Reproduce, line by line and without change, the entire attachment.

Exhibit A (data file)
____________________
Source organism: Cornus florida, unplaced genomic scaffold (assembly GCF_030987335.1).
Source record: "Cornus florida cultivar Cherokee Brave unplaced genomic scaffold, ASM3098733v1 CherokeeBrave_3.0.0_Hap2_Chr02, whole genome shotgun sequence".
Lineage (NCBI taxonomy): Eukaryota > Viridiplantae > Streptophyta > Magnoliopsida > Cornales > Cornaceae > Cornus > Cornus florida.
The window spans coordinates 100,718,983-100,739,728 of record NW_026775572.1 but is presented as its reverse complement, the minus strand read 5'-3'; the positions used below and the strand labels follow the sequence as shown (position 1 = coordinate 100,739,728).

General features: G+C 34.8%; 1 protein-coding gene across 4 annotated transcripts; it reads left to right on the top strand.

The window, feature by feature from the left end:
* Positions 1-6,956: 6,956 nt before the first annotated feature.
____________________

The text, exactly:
Source organism: Cornus florida, unplaced genomic scaffold (assembly GCF_030987335.1).
Source record: "Cornus florida cultivar Cherokee Brave unplaced genomic scaffold, ASM3098733v1 CherokeeBrave_3.0.0_Hap2_Chr02, whole genome shotgun sequence".
Lineage (NCBI taxonomy): Eukaryota > Viridiplantae > Streptophyta > Magnoliopsida > Cornales > Cornaceae > Cornus > Cornus florida.
The window spans coordinates 100,718,983-100,739,728 of record NW_026775572.1 but is presented as its reverse complement, the minus strand read 5'-3'; the positions used below and the strand labels follow the sequence as shown (position 1 = coordinate 100,739,728).

General features: G+C 34.8%; 1 protein-coding gene across 4 annotated transcripts; it reads left to right on the top strand.

The window, feature by feature from the left end:
* Positions 1-6,956: 6,956 nt before the first annotated feature.